LILA ROSE KOLE asked me to step in on this the second of three posts leading up to her debut show this Friday night at my gallery in Tremont. Why have me, Rob, write her post about being a “working artist”? Because for the last six months I have been witness to the transformation of Lila from post student, sleep in late, laissez faire twenty something to let’s-git-er-done, into the studio early, full on – full time working artist. And so…she doesn’t have time to write this right now.
What is a working artist? There are too many attributes both successful and unsuccessful to mention. But instead, I can tell you what our days are like at Hartshorn Studios where Lila was an intern two years back and is Gallery Manager now:
We get into the studio in Tremont around 9:30am six days a week, put out the open signs, turn on the music, the heat, the coffee, the lights, the fans, fill the dog water bowls, clean yesterday’s brushes, dishes, counters and floor, prepare the canvas, easel, palette and brushes for painting, and sit down for a moment to make a sigh of relief that all that is done and we can begin to do the one thing that will make some money to keep the doors open…paint (verb).
But then the phone rings. Sometimes its a client, sometimes its a friend, but most of the time its a salesperson. Ok, now that’s done. Then because we are a studio that is also a gallery open to the public, customers walk in and visit and buy things we have painted (we love that, thank you). Ok, now that’s done. Then, as we again get ready to paint, we remember we forgot to do one of the many administrative tasks necessary to keep us going, like advertising, ordering materials, entering art shows, paying bills, fixing leaks watering the plants and much more. The day rotates around phones, customers and tasks and is happily consumed with the business of being a business….and we have yet to paint.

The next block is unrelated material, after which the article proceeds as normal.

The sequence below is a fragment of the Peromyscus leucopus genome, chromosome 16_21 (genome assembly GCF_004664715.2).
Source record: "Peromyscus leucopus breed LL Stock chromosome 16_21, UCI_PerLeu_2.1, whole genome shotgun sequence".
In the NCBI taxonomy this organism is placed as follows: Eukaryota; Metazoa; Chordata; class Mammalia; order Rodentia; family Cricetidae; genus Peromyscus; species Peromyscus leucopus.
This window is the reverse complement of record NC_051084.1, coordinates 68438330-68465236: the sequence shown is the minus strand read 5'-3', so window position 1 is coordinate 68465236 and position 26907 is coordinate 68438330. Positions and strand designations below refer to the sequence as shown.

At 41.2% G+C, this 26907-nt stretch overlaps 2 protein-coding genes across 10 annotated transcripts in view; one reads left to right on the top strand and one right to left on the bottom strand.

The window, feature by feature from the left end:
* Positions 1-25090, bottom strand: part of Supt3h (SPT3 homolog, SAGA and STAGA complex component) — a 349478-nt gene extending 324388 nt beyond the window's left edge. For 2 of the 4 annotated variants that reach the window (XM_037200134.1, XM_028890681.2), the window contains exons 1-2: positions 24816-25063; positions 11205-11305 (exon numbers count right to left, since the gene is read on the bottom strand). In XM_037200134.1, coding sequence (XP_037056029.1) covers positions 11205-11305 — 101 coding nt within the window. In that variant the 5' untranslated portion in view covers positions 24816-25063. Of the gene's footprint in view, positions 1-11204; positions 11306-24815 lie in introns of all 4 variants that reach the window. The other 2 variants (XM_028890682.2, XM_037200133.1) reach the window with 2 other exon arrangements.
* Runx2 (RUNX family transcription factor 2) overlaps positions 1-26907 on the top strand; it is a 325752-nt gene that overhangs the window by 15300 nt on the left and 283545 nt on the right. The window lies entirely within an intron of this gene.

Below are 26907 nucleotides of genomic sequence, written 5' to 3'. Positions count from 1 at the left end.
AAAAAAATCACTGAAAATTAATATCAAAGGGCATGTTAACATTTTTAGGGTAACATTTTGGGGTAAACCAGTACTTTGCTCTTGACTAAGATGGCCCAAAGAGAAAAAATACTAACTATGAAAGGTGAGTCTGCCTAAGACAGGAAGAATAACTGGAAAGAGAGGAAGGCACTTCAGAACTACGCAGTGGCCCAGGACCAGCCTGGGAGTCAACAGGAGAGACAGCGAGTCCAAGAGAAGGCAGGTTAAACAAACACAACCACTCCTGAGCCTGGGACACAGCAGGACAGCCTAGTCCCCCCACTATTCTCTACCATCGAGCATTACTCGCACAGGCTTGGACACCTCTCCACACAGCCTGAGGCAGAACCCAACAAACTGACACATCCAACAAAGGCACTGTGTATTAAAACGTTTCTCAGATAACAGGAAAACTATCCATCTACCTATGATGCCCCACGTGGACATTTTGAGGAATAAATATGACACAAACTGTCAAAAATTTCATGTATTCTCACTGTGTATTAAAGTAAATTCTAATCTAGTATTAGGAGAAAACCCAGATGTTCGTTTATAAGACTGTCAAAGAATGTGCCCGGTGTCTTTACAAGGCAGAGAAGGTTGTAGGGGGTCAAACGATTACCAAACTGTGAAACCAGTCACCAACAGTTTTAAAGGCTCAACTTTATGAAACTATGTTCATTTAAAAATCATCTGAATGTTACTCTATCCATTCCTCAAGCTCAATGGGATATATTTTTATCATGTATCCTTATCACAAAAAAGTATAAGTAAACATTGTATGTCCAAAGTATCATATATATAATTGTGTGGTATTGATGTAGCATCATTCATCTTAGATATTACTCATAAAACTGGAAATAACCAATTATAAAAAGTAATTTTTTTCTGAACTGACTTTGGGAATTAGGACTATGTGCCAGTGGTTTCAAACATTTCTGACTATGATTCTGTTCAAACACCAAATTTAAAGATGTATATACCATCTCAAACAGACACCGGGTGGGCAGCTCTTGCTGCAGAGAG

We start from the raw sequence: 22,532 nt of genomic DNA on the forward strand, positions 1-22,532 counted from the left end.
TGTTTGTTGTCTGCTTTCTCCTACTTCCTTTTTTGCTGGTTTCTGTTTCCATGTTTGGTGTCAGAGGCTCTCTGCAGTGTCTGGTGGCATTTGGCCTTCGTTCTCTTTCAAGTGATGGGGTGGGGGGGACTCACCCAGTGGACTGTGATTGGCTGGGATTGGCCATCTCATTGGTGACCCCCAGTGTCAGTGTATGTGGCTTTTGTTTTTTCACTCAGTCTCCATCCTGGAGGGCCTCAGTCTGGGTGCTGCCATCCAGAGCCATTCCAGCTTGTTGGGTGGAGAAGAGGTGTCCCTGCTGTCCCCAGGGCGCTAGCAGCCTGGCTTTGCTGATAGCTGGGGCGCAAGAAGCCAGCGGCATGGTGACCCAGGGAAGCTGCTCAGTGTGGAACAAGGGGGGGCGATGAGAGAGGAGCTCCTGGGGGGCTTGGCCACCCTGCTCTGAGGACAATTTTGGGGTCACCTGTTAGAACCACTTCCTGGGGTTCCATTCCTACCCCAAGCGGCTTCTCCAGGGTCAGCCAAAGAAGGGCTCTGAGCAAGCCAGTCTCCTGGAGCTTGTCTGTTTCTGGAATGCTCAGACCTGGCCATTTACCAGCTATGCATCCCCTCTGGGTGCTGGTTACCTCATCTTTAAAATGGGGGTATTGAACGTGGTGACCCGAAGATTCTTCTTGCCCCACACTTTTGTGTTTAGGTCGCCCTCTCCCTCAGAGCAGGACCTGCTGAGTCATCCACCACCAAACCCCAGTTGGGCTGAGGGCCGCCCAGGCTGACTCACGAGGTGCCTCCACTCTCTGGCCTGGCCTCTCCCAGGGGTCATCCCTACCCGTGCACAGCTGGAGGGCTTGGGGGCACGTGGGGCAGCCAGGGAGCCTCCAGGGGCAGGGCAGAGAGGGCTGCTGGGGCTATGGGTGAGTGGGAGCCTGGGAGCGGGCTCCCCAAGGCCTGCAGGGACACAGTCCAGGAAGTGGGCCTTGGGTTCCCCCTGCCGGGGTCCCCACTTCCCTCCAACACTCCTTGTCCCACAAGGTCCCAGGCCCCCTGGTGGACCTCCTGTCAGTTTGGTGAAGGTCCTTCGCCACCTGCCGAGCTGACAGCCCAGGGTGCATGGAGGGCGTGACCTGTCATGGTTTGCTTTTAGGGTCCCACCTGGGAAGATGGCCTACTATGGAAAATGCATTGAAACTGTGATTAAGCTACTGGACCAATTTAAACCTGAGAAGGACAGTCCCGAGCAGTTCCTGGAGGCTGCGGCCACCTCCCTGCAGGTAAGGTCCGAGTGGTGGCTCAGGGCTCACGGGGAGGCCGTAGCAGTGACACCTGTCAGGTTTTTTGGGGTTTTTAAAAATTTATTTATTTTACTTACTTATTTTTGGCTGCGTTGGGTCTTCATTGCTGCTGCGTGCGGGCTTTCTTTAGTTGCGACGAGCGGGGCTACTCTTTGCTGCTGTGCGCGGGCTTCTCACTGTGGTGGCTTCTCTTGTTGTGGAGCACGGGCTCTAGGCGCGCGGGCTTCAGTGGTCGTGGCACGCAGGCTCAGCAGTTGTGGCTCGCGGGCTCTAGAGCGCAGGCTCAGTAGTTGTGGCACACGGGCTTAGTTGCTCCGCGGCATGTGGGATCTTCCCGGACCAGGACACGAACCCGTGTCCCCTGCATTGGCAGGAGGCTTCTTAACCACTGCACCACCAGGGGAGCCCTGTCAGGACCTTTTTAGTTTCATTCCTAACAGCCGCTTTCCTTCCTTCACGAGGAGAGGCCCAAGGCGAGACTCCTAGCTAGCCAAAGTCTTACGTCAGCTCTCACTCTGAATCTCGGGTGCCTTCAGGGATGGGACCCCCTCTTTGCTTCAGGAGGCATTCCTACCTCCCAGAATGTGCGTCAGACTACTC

Ahhh. Now we get to paint for an hour here, an hour there. And it is heaven. A palette on one arm and a brush in hand (except when there is a cup of coffee in that hand). If we get “in the flow” we can accomplish great things and leave at the end of the day not hating what we painted that day and not mourning what we planned for but didn’t get to. Snow days and rainy days, early mornings, late nights and Sundays are best for that.
And as we paint, our brains open up and we talk about art, artists and creative stuff that artists think and talk about. We don’t wait for inspiration; its there already, and the muse is too fickle, and we have clients, collectors, galleries and ourselves to satisfy. So we keep painting as long as we can until 6 or 7 or 8 in the evening and then go home.
The new life of Lila Rose Kole, a working artist. She wouldn’t have it any other way.
Don’t worry, she’ll be back for Part III in a day or two after some more coffee and cigarettes.
Lila Rose Kole’s first solo show, “Against the Dying of the Light”, showcasing selected abstract pieces from her new collection will be opening during the Tremont Artwalk on March 14th at Hartshorn Studios in Tremont, Cleveland, OH.
More to come next week: The last of three parts, The Show: Against the Dying of the Light.